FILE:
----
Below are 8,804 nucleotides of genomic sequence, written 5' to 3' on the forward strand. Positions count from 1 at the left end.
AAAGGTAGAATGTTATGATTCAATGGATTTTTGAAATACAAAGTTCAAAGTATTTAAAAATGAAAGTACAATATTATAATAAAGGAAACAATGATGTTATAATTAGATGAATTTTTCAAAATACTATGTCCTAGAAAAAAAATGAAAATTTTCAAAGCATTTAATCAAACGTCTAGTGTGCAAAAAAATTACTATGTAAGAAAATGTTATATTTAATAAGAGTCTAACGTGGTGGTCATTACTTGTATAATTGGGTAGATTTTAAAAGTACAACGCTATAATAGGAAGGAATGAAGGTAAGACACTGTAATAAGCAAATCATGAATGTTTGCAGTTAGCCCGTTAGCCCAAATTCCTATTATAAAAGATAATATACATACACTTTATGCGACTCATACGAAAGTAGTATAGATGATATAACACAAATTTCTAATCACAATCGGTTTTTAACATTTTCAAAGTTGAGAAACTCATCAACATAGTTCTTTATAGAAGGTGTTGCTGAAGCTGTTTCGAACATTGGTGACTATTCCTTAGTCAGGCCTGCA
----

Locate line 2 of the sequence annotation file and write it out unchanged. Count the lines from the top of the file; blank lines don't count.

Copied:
AAAGGTAGAATGTTATGATTCAATGGATTTTTGAAATACAAAGTTCAAAGTATTTAAAAATGAAAGTACAATATTATAATAAAGGAAACAATGATGTTATAATTAGATGAATTTTTCAAAATACTATGTCCTAGAAAAAAAATGAAAATTTTCAAAGCATTTAATCAAACGTCTAGTGTGCAAAAAAATTACTATGTAAGAAAATGTTATATTTAATAAGAGTCTAACGTGGTGGTCATTACTTGTATAATTGGGTAGATTTTAAAAGTACAACGCTATAATAGGAAGGAATGAAGGTAAGACACTGTAATAAGCAAATCATGAATGTTTGCAGTTAGCCCGTTAGCCCAAATTCCTATTATAAAAGATAATATACATACACTTTATGCGACTCATACGAAAGTAGTATAGATGATATAACACAAATTTCTAATCACAATCGGTTTTTAACATTTTCAAAGTTGAGAAACTCATCAACATAGTTCTTTATAGAAGGTGTTGCTGAAGCTGTTTCGAACATTGGTGACTATTCCTTAGTCAGGCCTGCA